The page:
That's the real stuff you've got to look at. And so you can tell, am I excited? Yeah, I'm real excited. And we've got a lot of work to do. And we're still going to be -- it's not like we're getting all these players back or anything like that, for this game, but that's okay, it is what it is.

We're going to continue to develop what we need to develop and this is all a building block and a springboard. That's what all of this is. And you've got to keep it in that right mindset, man. Every day we're going to get better every day and attack this thing. You got to have a small picture and a big picture in mind.

Q. You touched on it at the end, a collection of young talent that the national audiences are going to get to see for the first time. How much is this game finishing off '17 getting win number eight with a balance of a springboard for the future?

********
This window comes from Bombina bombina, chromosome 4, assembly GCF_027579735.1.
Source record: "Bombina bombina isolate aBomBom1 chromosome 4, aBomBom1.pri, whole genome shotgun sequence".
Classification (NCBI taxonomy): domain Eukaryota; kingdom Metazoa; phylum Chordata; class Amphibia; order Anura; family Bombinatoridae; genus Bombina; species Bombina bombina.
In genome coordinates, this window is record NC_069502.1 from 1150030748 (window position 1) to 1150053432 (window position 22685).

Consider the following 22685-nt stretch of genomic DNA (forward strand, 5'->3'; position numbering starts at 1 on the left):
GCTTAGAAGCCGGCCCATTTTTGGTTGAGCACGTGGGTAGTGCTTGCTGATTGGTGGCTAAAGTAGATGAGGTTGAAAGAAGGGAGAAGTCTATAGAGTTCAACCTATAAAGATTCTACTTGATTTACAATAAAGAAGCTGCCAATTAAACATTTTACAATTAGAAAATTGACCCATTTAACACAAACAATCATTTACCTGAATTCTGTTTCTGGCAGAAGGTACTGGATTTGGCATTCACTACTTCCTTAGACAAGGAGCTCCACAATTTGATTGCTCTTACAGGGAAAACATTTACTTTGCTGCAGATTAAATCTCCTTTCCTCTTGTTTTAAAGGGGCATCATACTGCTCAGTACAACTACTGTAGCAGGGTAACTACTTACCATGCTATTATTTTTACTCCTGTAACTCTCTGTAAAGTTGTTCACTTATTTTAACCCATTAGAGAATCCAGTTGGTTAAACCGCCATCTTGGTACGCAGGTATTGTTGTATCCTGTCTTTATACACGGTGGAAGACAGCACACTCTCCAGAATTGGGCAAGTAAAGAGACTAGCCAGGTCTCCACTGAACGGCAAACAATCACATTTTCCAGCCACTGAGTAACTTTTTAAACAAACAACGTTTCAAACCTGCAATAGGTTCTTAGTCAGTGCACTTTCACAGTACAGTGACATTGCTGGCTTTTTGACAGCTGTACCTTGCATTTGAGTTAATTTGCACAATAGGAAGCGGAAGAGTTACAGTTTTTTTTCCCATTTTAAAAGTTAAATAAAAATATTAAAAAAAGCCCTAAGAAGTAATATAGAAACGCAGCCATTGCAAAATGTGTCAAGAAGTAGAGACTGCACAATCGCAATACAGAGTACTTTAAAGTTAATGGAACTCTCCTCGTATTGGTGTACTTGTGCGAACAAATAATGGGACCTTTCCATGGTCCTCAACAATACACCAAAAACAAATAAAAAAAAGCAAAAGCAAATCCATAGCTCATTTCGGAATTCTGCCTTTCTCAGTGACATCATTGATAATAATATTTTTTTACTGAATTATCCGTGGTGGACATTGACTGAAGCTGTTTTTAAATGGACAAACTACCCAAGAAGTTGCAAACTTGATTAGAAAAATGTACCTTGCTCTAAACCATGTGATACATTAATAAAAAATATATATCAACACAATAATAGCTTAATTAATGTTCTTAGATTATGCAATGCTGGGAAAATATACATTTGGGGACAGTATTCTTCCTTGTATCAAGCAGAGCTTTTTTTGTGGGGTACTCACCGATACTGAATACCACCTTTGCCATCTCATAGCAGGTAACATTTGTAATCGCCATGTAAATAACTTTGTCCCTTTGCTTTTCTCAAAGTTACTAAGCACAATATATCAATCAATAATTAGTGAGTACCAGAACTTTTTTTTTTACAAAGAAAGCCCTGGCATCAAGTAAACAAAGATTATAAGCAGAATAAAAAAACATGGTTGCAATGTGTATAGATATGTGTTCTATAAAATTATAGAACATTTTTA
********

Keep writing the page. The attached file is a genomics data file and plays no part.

COACH ADDAZIO: Great. Important. But you know what I've realized? They're all important. Every week, right, how important is this one, oh, my God, it's so important. They're all important. You know what I mean? But I've always also been a believer that one game doesn't make or break you one way or the other. You know what I mean?

We're going to go and do everything in our power and go get our eighth win. But that game is not going to define us where we're going. It's just another opportunity.

And so like that's the way I view this thing. Every one of them is uniquely important, because it's another opportunity to win a football game and to grow.

But what happens sometimes, as you guys know, especially in the media or on TV, every game becomes larger than life. Every game is really important. But larger than life? I don't know about that.